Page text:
New Research continues to focus on reducing ventilator-induced lung injury (VILI) to prevent BPD. The premature lung is at higher risk for developing alveolar structural damage, pulmonary edema, inflammation, and fibrosis from VILI.1,9 Evidence is mounting against the inflammatory process and the edema associated with lung injury as factors leading to abnormal alveolization and pulmonary vascular development.8,9 There are four mechanisms of VILI: barotrauma (high pressure), volutrauma (large volume), atelectotrauma (alveolar collapse and re-expansion), and biotrauma (increased inflammation).9 It is important to understand the mechanisms of lung injury associated with mechanical ventilation in order to prevent it. For example, although airway pressures are routinely monitored, transpulmonary pressures are not routinely monitored in patients at risk for VILI or BPD. It is also known that ventilation-induced lung edema occurs due to lung overinflation.9 Nasal continuous positive airway pressure (CPAP) is increasingly being used as an alternative to conventional mechanical ventilation. Early initiation of nasal CPAP has been shown to reduce the need for conventional mechanical ventilation, artificial surfactant, and supplemental oxygen.14 Nasal CPAP is also being used in combination with surfactant prophylaxis as an effective (and potentially less damaging) support mode capable of reducing the need for long-term mechanical ventilation.15 The usefulness of nasal CPAP in treating premature infants of less than 28 weeks gestation has not been proven.15 High-frequency oscillatory ventilation (HFOV) is another option for treating neonatal respiratory disorders. Studies16 to determine the benefits of HFOV have, however, been inconclusive.16 Further, the elective use of HFOV appears to decrease the incidence of BPD or CLD, but may increase the risk of intraventricular hemorrhage and periventricular leukomalacia.16,17 A review18 of several studies found that HFOV had little effect on the mortality of infants at 28 days of age or approximate term-equivalent age. Laboratory investigations16,17 suggest that the benefit of HFOV (optimization of volume) could be replicated with low tidal volume and high positive end-expiratory pressure using conventional modes of ventilation.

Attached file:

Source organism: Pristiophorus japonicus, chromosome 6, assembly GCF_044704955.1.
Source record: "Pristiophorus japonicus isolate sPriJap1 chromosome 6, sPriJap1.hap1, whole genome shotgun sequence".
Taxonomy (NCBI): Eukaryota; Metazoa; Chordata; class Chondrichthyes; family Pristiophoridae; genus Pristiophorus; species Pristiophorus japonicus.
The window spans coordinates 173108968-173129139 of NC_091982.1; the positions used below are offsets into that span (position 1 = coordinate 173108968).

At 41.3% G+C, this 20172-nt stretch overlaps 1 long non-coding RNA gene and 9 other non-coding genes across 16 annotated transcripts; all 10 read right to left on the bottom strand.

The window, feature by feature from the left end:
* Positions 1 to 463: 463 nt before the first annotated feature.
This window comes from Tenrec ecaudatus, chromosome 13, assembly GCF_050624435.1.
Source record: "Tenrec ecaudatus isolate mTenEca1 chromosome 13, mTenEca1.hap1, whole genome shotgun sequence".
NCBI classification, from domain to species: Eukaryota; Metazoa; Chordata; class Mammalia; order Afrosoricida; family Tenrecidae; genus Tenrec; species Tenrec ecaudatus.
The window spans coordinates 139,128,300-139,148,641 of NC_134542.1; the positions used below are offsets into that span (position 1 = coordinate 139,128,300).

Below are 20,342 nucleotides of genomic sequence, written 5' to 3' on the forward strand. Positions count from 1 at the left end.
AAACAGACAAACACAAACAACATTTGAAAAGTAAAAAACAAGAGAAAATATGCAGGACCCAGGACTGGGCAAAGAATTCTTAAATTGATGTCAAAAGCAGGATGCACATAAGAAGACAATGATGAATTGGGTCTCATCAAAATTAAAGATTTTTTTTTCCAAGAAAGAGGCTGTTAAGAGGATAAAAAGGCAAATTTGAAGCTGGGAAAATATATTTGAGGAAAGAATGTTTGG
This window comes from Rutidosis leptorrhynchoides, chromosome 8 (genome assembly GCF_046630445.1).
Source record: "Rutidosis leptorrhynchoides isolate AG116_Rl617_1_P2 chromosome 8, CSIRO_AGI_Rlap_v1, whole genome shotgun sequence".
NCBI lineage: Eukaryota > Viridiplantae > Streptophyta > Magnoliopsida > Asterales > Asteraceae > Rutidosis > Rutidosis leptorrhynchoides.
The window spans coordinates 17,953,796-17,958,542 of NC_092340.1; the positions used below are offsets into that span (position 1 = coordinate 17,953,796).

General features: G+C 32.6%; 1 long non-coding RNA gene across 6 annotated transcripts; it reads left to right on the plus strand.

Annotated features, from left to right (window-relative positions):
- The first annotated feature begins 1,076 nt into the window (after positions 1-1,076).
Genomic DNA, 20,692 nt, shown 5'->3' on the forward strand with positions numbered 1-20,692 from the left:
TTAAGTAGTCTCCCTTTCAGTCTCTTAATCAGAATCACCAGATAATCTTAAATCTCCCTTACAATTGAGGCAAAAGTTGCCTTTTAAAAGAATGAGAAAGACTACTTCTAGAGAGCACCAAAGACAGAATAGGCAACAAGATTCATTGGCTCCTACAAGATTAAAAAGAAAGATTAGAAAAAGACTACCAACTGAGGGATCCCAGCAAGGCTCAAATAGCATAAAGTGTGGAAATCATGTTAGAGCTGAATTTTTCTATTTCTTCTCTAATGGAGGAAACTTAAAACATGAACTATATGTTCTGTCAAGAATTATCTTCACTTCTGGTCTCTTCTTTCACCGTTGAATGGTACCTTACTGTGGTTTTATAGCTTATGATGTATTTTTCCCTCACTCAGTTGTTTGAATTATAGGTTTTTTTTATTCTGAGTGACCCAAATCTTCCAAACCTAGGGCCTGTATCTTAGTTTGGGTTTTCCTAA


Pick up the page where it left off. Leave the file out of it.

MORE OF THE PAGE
Other treatments and potential treatments for BPD include permissive hypercapnia, nitric oxide therapy, liquid ventilation, and aerosolized diuretics. It is believed that permissive hypercapnia may decrease volutrauma, decrease the duration of positive-pressure ventilation, reduce alveolar ventilation, and increase oxygen unloading in tissues.20 A meta-analysis by Woodgate and Davies19 of two trials involving 269 infants showed no evidence, however, that permissive hypercapnia reduced the incidence of chronic lung disease or death at 36 weeks after birth. There also appeared to be no decrease in the incidence of intraventricular hemorrhage or periventricular leukomalacia.19 Therefore, there appears to be little or no benefit associated with permissive hypercapnia in newborn infants.19 More clinical trials are needed.19
Nitric oxide therapy is used to reduce hypoxia in term infants, and appears to be associated with a small reduction in the severity of BPD or chronic lung disease.20 Its effectiveness in premature infants, however, requires further research.
Liquid ventilation continues to be researched aggressively and its potential remains promising.21 Another treatment option being researched is the use of aerosolized diuretics. Current research is promising, demonstrating improved lung mechanics, but more double-blind randomized trials are recommended.22
Thanks to advances in mechanical ventilation, surfactant therapy, and antenatal glucocorticoid administration, the number of infants who develop BPD has been significantly reduced. Nonetheless, the incidence of BPD in infants weighing less than 1.5 kg is increasing due to their increased survival. As technology continues to improve, more premature infants will survive without developing BPD or chronic lung disorder. BPD incidence will decrease because management of conventional mechanical ventilation will be designed to prevent VILI. It is important to conduct a benefit and risk comparison before considering any treatment option.
Megan Rauch, RRT, and Heather Borges, RRT, are respiratory care practitioners, Holden Neonatal Intensive Care Unit, Mott Childrens Hospital, University of Michigan Medical Center, Ann Arbor.